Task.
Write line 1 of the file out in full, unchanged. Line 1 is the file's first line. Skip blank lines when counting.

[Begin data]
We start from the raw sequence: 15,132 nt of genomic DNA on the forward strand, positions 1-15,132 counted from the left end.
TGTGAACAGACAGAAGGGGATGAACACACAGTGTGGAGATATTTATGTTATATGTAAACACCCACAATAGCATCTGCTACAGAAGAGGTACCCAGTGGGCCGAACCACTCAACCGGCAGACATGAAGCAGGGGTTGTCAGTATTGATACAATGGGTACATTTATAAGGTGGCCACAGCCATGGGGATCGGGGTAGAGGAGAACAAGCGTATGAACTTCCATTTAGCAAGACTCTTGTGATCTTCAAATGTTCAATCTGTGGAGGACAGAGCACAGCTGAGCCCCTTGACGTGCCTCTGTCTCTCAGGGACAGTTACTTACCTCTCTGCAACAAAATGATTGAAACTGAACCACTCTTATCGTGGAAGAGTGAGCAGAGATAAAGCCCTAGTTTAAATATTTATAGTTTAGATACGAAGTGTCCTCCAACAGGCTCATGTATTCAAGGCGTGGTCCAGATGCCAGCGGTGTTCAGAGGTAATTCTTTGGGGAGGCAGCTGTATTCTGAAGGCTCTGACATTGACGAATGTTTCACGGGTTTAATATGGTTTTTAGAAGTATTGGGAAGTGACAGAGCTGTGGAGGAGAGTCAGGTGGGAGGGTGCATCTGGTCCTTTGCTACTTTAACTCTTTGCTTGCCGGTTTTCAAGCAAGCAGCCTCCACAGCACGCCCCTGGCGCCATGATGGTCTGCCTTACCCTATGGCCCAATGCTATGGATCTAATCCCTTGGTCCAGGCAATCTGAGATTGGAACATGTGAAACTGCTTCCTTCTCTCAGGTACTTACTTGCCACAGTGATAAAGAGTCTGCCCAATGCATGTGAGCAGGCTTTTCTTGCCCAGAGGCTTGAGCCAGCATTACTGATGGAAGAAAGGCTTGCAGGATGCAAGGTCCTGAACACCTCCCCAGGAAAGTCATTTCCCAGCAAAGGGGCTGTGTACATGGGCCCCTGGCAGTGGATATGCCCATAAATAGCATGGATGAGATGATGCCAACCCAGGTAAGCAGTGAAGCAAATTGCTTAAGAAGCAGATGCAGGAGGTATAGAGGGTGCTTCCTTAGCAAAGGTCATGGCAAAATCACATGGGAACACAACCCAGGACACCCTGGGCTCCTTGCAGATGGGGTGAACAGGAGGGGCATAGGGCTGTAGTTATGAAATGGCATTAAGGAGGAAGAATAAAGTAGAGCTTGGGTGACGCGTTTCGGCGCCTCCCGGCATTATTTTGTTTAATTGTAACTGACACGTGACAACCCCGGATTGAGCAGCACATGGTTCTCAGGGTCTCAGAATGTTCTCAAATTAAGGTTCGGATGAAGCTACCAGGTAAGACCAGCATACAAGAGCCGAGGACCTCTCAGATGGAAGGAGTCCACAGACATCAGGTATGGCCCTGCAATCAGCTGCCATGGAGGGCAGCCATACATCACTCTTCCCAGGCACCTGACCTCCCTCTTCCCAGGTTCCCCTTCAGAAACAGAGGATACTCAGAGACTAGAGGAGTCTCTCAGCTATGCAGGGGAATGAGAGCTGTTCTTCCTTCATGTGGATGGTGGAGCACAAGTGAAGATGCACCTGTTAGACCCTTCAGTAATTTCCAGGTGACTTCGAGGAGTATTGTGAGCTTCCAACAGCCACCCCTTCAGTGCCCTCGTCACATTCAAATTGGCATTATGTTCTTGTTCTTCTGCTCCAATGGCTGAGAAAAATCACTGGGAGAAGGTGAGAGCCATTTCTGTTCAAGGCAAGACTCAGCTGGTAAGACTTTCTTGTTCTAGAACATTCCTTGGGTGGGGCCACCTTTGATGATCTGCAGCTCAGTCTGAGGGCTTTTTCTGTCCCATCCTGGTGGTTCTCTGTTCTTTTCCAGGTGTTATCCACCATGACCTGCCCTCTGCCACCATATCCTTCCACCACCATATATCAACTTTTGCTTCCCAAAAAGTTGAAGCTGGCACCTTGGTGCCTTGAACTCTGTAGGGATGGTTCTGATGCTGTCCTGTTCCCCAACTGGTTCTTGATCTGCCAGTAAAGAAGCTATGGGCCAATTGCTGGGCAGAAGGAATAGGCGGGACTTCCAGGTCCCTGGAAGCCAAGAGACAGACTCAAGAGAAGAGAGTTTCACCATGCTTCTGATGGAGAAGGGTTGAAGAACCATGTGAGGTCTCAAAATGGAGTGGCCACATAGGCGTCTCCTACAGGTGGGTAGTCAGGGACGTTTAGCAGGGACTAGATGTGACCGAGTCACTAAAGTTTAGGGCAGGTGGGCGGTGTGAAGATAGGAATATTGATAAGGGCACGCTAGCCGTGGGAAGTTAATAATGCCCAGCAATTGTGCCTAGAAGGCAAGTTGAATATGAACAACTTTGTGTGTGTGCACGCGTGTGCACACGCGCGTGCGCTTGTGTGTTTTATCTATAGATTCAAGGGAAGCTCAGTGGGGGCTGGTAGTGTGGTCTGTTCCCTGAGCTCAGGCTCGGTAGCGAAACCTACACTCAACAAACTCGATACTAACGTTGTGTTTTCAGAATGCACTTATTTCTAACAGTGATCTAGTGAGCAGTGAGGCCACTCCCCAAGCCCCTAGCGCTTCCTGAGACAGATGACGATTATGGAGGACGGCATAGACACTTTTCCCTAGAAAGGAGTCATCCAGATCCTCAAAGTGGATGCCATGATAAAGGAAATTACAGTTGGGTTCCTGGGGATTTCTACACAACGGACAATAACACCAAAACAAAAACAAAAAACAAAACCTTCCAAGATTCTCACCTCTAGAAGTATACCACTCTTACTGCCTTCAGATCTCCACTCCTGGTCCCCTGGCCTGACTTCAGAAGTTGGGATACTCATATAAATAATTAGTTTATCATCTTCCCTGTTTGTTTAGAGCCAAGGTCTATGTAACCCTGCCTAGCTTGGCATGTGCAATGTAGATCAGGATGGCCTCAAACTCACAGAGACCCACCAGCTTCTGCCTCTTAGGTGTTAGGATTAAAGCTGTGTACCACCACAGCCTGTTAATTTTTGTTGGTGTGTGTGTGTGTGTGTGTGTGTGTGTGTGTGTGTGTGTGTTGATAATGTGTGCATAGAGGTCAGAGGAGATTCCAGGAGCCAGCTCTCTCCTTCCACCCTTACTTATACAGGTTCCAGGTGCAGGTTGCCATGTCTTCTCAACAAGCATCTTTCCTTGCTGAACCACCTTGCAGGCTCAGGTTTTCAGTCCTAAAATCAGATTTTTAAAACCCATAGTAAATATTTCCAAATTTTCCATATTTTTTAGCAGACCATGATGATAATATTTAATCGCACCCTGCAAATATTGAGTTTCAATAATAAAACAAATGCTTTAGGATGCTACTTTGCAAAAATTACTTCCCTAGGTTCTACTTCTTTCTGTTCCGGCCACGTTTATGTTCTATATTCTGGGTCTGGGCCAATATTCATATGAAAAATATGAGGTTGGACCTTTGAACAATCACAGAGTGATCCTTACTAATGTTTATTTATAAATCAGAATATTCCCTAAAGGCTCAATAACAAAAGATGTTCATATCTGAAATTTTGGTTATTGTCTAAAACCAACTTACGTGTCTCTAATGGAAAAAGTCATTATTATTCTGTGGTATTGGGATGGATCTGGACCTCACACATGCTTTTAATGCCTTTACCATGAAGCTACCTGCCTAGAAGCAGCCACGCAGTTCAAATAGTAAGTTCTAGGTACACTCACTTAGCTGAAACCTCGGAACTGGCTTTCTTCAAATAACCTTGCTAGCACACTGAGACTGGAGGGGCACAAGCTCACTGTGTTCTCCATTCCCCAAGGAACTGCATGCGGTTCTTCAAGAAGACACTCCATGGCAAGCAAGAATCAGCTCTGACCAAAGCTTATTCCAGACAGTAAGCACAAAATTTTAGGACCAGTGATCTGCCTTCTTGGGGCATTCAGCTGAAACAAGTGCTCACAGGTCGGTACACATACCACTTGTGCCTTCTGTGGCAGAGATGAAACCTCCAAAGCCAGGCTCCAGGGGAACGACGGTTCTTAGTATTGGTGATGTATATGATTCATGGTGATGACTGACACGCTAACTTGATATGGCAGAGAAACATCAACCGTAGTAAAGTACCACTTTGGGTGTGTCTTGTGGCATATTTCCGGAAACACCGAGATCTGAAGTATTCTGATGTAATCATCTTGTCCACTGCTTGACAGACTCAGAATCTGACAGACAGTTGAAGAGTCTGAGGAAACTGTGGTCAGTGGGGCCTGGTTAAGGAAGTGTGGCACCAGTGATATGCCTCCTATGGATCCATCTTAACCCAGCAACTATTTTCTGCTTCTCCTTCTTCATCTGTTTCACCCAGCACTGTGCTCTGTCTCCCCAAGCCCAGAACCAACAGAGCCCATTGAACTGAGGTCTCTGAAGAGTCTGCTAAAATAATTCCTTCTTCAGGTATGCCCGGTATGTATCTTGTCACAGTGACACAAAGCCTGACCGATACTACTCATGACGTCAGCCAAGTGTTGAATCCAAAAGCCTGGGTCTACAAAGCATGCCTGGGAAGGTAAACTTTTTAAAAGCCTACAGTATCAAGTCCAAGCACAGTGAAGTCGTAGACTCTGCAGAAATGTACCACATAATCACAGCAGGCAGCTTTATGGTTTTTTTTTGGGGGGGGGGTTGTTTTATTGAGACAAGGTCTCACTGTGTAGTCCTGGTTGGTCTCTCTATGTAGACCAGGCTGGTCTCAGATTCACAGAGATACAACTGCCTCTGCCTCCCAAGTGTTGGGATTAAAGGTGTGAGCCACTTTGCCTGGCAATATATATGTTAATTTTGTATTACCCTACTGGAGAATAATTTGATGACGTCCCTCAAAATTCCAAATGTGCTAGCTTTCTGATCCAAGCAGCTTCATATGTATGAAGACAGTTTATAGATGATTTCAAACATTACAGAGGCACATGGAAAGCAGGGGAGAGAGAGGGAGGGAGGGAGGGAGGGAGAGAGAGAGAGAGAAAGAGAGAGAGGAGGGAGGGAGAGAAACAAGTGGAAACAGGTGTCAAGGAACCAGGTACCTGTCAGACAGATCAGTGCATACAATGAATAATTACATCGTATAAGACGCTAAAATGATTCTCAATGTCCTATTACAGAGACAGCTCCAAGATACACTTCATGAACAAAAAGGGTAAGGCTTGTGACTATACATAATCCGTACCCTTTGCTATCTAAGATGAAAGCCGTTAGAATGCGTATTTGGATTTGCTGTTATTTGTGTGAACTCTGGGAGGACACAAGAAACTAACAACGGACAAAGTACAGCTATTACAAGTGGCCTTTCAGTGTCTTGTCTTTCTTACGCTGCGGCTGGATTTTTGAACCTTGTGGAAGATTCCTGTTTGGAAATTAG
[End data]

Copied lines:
We start from the raw sequence: 15,132 nt of genomic DNA on the forward strand, positions 1-15,132 counted from the left end.